Jeff Riegel, one of the volunteers trained by Al Gore's staff to give presentations on "An Inconvenient Truth," said climate change has to start with the individual. But it may be a while before the urgency for change sinks in with ordinary citizens.
"I am 100 percent sure that this problem can be solved," said Riegel, the director of Bloomington-based BirdCountry.US. "I am also 99 percent sure that it will not be solved until there occur multiple catastrophic events. Unfortunately, I think thousands of people are going to have to die in this country before people wake up. They haven't felt it personally yet. When that happens, there will be overwhelming support. We won't be able to get anything done in this country without taking the environment into consideration. That's the way it should have been all along."
Riegel said when he shows the Gore movie, he tells people there's a lot they can do: switch to compact fluorescent light bulbs; don't drive when they don't have to; pay attention to the companies they spend money on; and vote for politicians who support climate change policy.
"Virtually every politician is getting on board," he said. "Even the ones that aren't are going to be, or they will be booted out of office in the next 10 years."
Key points from the Intergovernmental Panel on Climate Change report:
From 1900 to 2005, precipitation increased significantly in eastern parts of North and South America, northern Europe and northern and central Asia, but declined in the African Sahel, the Mediterranean, southern Africa and parts of southern Asia.
Globally, the area affected by drought has likely increased since the 1970s.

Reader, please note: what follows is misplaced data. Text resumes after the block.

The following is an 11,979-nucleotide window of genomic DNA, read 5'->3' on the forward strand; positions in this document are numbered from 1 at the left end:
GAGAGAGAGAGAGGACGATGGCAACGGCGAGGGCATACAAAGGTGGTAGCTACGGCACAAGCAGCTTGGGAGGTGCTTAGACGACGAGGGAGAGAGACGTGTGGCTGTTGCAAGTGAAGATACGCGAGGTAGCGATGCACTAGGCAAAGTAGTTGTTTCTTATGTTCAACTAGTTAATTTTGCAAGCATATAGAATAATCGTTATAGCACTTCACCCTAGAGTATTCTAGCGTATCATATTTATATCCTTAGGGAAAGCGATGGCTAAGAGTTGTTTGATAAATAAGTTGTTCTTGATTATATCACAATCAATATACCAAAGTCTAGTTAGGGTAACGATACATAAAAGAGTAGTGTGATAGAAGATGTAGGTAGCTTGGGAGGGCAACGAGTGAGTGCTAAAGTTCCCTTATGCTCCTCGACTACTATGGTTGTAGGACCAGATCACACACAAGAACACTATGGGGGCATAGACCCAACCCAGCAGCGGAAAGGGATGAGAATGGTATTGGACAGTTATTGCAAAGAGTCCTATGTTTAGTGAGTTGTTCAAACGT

The rate of global average sea level rise, caused by melting ice, has risen from .07 inches per year to .12 inches per year from 1961 to 1993.
The projected sea level rise at the end of the 21st century is from 7 to 23 inches.
Approximately 20 percent to 30 percent of species assessed so far are likely to be at increased risk of extinction.
Simon Brassell, chairman of the geological sciences department at Indiana University, has studied data that track climate change and the melting of glaciers during the history of the Earth. He says skeptics are just picking little holes in the global warming theory. He calls their views "a denial of evidence."
"Criticisms of Al Gore's movie ("An Inconvenient Truth") are minor details that are easily refuted," Brassell said. "It's a 'throwing- the-baby-out-with-the-bathwater' scenario. There are some aspects (of the movie) where there's a slight misinterpretation, and part of that can be addressed, but it doesn't change the overall message."
Brassell's analysis of studies of drilled ice cores, which indicate the correlation between increased carbon dioxide pollution and higher temperatures, makes clear that the recent spike in global temperatures is related to human use of fossil fuels.
"It's difficult to regard this as a natural variation in the climate system because of how stable it's been in the last 10,000 years," Brassell said. "Putting two and two together, it seems it's not just an inconvenient truth, but an irrefutable argument."